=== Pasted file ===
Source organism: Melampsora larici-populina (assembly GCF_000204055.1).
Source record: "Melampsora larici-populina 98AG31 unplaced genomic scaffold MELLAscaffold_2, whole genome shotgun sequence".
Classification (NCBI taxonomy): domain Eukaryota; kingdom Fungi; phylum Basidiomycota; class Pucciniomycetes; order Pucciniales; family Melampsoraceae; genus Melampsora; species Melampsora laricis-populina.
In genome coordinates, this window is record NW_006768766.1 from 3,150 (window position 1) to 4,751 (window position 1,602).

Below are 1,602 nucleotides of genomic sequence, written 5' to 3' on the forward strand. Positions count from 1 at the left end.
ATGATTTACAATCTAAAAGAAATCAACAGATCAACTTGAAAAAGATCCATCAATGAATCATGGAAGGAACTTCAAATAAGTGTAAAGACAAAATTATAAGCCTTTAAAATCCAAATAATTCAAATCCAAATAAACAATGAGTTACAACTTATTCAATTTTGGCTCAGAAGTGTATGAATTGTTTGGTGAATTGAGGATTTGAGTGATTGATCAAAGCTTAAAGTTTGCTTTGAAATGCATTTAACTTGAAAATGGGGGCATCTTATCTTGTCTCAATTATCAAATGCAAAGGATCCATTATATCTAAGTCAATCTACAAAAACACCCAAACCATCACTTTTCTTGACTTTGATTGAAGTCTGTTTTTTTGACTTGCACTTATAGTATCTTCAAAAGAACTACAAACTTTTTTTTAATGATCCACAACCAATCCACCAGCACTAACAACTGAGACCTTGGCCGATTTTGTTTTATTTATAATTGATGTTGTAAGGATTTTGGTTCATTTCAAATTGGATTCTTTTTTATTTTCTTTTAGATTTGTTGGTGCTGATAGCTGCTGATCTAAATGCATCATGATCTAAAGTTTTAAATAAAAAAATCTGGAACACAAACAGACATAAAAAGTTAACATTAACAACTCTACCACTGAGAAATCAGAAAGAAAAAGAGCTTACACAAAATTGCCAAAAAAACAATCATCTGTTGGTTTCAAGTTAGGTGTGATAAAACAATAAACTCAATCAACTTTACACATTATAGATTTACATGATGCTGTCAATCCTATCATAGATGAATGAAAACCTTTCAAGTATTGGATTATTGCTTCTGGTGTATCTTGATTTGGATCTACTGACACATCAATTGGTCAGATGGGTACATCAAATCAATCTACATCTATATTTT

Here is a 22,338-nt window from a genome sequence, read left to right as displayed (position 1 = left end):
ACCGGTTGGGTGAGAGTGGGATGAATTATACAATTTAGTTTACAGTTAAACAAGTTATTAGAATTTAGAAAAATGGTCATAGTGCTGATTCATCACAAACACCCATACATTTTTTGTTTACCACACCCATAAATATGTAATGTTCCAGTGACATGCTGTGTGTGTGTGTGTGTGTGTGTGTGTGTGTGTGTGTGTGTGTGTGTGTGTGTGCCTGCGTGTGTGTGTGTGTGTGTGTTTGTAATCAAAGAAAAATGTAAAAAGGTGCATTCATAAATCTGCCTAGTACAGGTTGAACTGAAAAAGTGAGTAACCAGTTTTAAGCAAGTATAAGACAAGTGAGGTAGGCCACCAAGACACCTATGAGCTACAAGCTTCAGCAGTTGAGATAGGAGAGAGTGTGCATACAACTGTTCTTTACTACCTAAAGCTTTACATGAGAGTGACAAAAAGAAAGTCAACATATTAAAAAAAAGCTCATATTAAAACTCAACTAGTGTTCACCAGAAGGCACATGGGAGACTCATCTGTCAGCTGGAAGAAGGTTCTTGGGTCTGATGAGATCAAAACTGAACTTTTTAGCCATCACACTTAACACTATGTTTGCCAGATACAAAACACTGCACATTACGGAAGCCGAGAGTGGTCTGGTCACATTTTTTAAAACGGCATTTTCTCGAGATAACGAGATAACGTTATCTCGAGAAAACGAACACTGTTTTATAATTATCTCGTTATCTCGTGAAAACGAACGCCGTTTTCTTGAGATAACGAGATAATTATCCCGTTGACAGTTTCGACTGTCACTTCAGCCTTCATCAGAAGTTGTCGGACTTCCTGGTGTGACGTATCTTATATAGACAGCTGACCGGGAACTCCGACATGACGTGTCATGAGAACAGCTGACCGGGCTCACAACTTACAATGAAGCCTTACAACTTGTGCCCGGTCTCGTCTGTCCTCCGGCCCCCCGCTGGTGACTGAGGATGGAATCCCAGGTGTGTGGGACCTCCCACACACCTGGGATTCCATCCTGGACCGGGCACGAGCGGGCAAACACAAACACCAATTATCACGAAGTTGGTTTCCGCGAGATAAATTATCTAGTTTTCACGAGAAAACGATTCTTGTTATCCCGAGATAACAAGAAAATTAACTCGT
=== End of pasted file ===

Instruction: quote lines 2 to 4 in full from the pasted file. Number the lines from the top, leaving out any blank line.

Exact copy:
Source record: "Melampsora larici-populina 98AG31 unplaced genomic scaffold MELLAscaffold_2, whole genome shotgun sequence".
Classification (NCBI taxonomy): domain Eukaryota; kingdom Fungi; phylum Basidiomycota; class Pucciniomycetes; order Pucciniales; family Melampsoraceae; genus Melampsora; species Melampsora laricis-populina.
In genome coordinates, this window is record NW_006768766.1 from 3,150 (window position 1) to 4,751 (window position 1,602).